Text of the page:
To The Gardener

by Marko Pogacar

Rosehips in garden beds, noone expresses opinions,
figs, dried and fresh,

both hollowed out with beaks, overhead an absence of earth,
which is the sky. the scarecrow has ceased to do what it’s supposed to.

curves elongate time, but they don’t make it filled, precise,
like telephone wires that pressure us into closeness, connect us

with other beings, the scarecrow works in a completely opposite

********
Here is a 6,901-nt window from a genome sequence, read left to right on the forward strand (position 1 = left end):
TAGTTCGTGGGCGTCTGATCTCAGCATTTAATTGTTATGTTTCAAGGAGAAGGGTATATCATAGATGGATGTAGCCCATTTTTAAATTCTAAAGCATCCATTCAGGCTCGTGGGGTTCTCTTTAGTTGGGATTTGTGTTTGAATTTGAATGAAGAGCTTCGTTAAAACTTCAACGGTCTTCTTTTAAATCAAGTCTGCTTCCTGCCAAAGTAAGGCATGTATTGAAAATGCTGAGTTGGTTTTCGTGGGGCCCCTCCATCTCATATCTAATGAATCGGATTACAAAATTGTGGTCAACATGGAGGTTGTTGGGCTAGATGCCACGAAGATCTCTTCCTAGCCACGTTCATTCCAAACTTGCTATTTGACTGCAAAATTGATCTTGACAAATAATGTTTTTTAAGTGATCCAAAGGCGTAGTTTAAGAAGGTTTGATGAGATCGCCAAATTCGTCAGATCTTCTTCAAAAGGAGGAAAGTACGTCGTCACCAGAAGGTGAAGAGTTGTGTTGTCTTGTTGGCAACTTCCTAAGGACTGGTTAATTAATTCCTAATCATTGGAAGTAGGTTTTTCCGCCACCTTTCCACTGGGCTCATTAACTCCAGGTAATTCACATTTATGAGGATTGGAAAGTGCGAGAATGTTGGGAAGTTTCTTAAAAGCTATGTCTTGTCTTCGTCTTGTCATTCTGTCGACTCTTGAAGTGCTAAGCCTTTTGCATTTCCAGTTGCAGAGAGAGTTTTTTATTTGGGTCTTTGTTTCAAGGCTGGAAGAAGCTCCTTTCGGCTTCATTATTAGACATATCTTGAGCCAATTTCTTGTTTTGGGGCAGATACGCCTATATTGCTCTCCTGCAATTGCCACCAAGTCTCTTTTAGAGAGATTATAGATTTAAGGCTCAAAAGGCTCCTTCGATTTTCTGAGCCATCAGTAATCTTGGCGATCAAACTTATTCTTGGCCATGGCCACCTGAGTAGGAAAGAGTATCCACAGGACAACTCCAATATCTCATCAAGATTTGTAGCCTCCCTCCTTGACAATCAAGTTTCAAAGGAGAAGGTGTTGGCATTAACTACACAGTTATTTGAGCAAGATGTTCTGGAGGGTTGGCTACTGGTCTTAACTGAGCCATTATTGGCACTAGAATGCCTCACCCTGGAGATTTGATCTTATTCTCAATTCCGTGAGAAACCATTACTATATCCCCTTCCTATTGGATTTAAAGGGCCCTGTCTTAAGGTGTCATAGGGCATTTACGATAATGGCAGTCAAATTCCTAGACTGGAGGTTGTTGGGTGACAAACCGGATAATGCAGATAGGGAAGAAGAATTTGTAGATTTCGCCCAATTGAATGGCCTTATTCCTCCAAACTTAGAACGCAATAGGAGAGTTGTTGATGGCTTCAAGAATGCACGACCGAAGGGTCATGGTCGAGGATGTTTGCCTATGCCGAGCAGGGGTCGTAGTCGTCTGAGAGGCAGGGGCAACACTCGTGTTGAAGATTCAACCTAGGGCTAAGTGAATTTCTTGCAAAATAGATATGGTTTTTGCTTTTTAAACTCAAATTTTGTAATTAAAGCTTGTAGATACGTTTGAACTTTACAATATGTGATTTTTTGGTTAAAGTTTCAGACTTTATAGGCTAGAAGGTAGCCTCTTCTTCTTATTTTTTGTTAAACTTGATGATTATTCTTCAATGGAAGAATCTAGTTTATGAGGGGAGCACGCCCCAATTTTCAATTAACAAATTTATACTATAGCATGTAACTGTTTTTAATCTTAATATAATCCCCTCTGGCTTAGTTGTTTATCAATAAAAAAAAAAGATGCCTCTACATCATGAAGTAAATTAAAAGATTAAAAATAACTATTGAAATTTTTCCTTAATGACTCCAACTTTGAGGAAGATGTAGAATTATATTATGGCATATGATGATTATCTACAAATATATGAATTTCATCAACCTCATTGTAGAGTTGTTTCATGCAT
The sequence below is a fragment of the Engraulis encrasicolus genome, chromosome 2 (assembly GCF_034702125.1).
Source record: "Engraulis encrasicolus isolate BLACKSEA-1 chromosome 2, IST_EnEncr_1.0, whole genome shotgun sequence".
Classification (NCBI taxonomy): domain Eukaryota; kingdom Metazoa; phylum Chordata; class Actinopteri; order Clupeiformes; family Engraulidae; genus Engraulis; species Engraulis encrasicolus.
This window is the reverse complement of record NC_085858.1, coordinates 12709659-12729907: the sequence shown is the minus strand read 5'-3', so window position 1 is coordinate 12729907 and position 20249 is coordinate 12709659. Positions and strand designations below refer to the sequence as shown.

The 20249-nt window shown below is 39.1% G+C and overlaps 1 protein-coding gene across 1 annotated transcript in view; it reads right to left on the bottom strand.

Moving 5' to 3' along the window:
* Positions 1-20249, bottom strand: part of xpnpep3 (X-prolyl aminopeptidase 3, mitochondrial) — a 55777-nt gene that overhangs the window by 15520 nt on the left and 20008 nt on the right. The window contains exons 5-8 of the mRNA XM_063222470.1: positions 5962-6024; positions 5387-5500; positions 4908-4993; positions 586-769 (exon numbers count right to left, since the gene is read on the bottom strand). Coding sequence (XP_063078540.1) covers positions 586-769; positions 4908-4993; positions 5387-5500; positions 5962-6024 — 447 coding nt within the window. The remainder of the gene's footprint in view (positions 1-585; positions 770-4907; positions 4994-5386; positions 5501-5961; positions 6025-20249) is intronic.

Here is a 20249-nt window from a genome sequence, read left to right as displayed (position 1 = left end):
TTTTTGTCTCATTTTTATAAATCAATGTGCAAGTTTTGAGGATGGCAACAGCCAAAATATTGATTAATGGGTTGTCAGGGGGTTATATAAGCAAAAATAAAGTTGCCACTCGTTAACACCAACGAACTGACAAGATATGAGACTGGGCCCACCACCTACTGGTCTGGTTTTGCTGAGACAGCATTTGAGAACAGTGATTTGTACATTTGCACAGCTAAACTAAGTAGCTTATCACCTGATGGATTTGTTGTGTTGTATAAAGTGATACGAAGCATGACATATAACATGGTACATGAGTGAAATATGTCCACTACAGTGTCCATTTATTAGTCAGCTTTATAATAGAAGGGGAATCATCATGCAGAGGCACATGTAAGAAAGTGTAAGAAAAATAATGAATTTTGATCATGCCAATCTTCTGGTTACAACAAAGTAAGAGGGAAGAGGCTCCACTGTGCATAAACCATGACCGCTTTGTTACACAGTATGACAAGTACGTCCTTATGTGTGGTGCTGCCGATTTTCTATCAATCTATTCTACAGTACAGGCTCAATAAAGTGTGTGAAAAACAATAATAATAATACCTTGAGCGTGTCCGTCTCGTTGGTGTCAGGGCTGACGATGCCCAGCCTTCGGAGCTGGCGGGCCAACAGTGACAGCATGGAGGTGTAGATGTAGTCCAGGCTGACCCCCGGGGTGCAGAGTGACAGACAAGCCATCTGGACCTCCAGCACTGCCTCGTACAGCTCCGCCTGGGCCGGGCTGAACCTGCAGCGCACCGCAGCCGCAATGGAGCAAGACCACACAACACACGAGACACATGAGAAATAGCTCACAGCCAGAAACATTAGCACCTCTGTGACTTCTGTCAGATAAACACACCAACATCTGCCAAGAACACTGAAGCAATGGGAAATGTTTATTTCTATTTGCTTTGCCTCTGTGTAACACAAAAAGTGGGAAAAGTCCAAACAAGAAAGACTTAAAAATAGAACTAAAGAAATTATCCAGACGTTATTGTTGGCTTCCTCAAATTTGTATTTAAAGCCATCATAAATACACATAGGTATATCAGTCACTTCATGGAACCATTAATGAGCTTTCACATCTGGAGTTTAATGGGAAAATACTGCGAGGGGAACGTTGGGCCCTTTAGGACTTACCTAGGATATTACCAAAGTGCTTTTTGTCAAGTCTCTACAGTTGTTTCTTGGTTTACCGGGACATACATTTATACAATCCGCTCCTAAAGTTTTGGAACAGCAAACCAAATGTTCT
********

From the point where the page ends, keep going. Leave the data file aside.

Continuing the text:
way than the telephone, this morning a dog drank the marrow from its legs

and it fell, a carbonized cross before a black man’s house, clothes that you can’t
take off. such is the mechanism of nature:

everything we have sown sprouts, regardless of little obstacles, long afternoons, and
inner balance, everyone always says: sure,

and all the friction invested in the transformation of love into the endlessly
small packages of life means nothing now: rosehips dried, time elongated
     and clean,

the earth’s full offer to love me rotting in my chest, everywhere around unbound
vowels, open hands, weeds and much more.

translated by Dunja Bahtijarevic and Anthony Mccann